Red clover extracts contain a variety of isoflavones, which have affinity toward estrogen receptor alpha (ERalpha), estrogen receptor beta (ERbeta), androgen receptor (AR), and progesterone receptor (PR). Upon ingestion, they undergo various metabolic transformations. For a complete evaluation of red clover extracts and possible health benefits, the resulting metabolites should also be investigated. Biochanin A, formononetin, genistein, daidzein, dihydrobiochanin A, dihydroformononetin, dihydrogenistein, dihydrodaidzein, 3'-hydroxygenistein, 6-hydroxydaidzein, 6-hydroxydesmethylangolensin, equol, O-desmethylangolensin, angolensin, and p-ethylphenol were tested for their transactivation potential toward ERalpha, AR, and PR in yeast. Competitive binding assays with radiolabeled 17beta-estradiol, 17alpha-methyltrienolone or progesterone assessed binding to the respective ERalpha and ERbeta, AR, and PR. The compounds showed only weak binding affinity to AR and PR, with IC(50) values being greater (i.e., lesser affinity) than 10(-5)M for the respective receptor. So far, beneficial health effects have been attributed to the production of equol. We propose that other metabolites can also contribute to these effects. However, more detailed information for the formation of these metabolites in humans and for bioavailability data are required to confirm our assumptions.
"The present study, confirms the presence of these compounds in the serum of study subjects. Due to the instability of the reference compounds , it was not possible to quantify hydroxylated serum metabolites such as 3′-hydroxygenistein, 6-hydroxydaidzein, and 6-hydroxy-O-desmethylangolensin. The primary metabolic reaction after RCI consumption is the demethylation of the methoxy group at the 4′-position, yielding genistein and daidzein  . "
"Similar to phytoestrogen, daidzein, the precursor of O-DMA, may possess biphasic activity (inhibitory at high concentrations and stimulatory at low concentrations) (15,16). Although O-DMA has only a weak affinity for the estrogen receptor (17–19), the exposure to O-DMA in the present study resulted in slightly increased MCF-7 cell growth after only 24 h. Thus, O-DMA may be a more promising anticancer candidate than its precursor. "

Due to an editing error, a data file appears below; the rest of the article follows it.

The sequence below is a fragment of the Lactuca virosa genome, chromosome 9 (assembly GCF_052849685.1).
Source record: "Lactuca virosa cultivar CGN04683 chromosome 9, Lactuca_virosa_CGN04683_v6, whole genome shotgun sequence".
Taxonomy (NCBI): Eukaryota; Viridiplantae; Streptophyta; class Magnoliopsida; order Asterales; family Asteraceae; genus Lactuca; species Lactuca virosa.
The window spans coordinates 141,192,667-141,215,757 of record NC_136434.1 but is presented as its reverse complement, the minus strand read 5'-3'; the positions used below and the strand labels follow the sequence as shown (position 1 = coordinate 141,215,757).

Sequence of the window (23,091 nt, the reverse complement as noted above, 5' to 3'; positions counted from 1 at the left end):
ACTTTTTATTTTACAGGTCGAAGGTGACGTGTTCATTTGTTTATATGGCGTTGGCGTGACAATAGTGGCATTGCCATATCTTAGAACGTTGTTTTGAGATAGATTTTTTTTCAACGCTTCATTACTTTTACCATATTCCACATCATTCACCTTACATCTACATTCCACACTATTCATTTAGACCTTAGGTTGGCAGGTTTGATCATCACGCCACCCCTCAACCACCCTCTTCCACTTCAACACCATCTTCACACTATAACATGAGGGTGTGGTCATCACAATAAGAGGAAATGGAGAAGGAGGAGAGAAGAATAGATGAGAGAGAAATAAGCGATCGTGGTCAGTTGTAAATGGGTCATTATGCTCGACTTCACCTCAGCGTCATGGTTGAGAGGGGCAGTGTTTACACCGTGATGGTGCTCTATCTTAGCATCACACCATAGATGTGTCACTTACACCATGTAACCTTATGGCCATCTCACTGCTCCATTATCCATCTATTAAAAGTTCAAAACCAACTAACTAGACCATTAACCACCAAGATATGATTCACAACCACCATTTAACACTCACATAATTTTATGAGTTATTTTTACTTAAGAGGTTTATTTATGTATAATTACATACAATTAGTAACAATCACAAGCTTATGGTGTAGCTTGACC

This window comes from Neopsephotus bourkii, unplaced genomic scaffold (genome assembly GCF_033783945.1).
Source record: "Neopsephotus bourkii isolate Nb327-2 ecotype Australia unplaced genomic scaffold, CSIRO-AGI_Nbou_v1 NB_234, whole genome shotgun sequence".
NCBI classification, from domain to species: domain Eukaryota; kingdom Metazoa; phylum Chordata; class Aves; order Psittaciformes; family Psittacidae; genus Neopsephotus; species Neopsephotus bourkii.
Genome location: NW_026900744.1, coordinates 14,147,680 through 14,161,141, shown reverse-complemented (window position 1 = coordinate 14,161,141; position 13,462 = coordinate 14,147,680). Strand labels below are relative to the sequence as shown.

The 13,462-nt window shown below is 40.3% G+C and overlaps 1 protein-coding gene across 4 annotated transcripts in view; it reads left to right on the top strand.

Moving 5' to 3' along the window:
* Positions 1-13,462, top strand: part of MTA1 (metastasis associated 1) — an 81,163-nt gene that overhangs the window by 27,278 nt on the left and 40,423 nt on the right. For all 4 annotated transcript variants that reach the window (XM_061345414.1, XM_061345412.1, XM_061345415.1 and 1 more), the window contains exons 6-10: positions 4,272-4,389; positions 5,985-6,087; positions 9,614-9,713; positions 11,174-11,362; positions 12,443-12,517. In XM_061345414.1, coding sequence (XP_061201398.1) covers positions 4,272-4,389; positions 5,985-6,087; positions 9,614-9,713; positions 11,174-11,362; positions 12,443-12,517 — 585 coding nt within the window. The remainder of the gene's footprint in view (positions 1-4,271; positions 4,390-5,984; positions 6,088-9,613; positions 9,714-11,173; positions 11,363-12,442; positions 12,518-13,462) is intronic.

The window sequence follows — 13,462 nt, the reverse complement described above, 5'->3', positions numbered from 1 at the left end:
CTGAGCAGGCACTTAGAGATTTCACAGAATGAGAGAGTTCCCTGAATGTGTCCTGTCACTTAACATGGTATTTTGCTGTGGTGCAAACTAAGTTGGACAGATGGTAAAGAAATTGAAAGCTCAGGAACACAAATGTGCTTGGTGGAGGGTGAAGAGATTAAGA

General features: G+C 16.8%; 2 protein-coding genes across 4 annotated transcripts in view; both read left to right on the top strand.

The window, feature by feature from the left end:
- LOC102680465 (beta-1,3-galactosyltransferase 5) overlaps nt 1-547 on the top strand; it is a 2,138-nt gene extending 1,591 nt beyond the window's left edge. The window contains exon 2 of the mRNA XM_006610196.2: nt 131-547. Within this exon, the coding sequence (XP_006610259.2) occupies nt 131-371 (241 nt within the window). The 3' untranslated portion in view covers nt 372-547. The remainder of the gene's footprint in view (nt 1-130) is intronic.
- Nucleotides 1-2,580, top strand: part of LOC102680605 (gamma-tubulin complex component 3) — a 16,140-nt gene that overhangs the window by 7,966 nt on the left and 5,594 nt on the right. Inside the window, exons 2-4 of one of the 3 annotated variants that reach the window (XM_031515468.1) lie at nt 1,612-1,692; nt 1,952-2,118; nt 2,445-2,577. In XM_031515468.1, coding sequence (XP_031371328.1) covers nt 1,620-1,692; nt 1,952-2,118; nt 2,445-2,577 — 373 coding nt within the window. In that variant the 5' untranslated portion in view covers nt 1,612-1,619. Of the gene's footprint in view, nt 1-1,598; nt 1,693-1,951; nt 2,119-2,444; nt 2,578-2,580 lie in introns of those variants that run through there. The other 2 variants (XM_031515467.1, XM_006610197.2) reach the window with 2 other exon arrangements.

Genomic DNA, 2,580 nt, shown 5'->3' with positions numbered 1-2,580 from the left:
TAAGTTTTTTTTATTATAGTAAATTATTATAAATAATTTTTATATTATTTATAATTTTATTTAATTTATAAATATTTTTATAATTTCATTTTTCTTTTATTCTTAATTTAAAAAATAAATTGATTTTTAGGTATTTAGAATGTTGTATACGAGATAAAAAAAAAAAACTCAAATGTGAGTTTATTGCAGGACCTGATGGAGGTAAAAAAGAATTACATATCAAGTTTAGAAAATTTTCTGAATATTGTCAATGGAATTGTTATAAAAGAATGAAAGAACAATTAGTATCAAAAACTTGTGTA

[Show abstract][Hide abstract] ABSTRACT: The aim of the present study was to investigate the anticancer effect of O-desmethylangolensin (O-DMA) by assessing cell proliferation, apoptosis and cell cycle distribution, as well as exploring the mechanisms underlying these effects in breast carcinoma MCF-7 cells. The cells were exposed to O-DMA (5-200 μM) for 24, 48 and 72 h. The results revealed that cell proliferation was significantly inhibited in a dose-dependent manner following treatment for 48 and 72 h, but not after 24 h, and resulted in the significant induction of apoptosis and the promotion of cell cycle arrest at the G1/S and G2/M phases. To elucidate these effects of O-DMA, the expression levels of cell cycle regulators were measured in the cells exposed to O-DMA at 150 μM for 72 h. Of the G1/S phase-related proteins, O-DMA modulated the cyclin-dependent kinases (CDKs), with a decrease in CDK2 and CDK4 and an increase in CDK6, and downregulated cyclin D and E. With respect to the G2/M-related proteins, O-DMA caused a reduction in CDK1, together with a slight increase in cyclin A and B. In addition, O-DMA downregulated p21(Cip1) and p27(Kip1), but not p16(INK4a) and p15(INK4b), and interacted with the CDK6-cyclin D and CDK1-cyclin B complexes. In conclusion, these results indicate for the first time that the regulation of the CDK4/6-cyclin D and CDK1-cyclin B complexes may participate in the anticancer activity pathway of O-DMA in MCF-7 cells.
"The data on the skeletal effects of T. pratense extracts are very limited, but there are numerous reports on skeletal effects of soy isoflavones. The most abundant soy isoflavones (aglycones) are genistein and daidzein, and the main Trifolium isoflavones, biochanin A and formononetin, are metabolized to genistein and daidzein, respectively, in mammalian organisms . Nevertheless, the results of studies on soy product effects on the skeletal system in humans are inconsistent [28–32]. "
[Show abstract][Hide abstract] ABSTRACT: Some plant species belonging to Trifolium L. genus are a source of isoflavones considered to exert phytoestrogenic activities. The aim of the present study was to examine the effects of standardized extract obtained from aerial parts of Trifolium medium L., in comparison with the extract of Trifolium pratense L., on the development of estrogen deficiency-induced osteoporosis in rats. Both Trifolium extracts, at doses corresponding to 10 and 20 mg/kg of isoflavone aglycones daily, or estradiol (0.2 mg/kg daily), were administered orally to ovariectomized (OVX) rats for 4 weeks. Serum bone turnover markers, bone mass, mineralization, and mechanical properties were studied. In OVX control rats, mechanical properties of the tibial metaphysis and femoral neck were strongly worsened in comparison with sham-operated control rats, and those of femoral diaphysis were unaffected. Estradiol counteracted the worsening of the tibial strength and increases in bone turnover markers. Both extracts significantly increased the strength of the femoral diaphysis and calcium and phosphorus content in the bone mineral, but only T. pratense extract increased the strength of the tibial metaphysis. In conclusion, effects of both Trifolium extracts differed from those of estradiol. It is possible that other than isoflavone extract constituents contributed to their skeletal effects.
Evidence-based Complementary and Alternative Medicine 11/2012; 2012(1):921684. DOI:10.1155/2012/921684 · 1.88 Impact Factor
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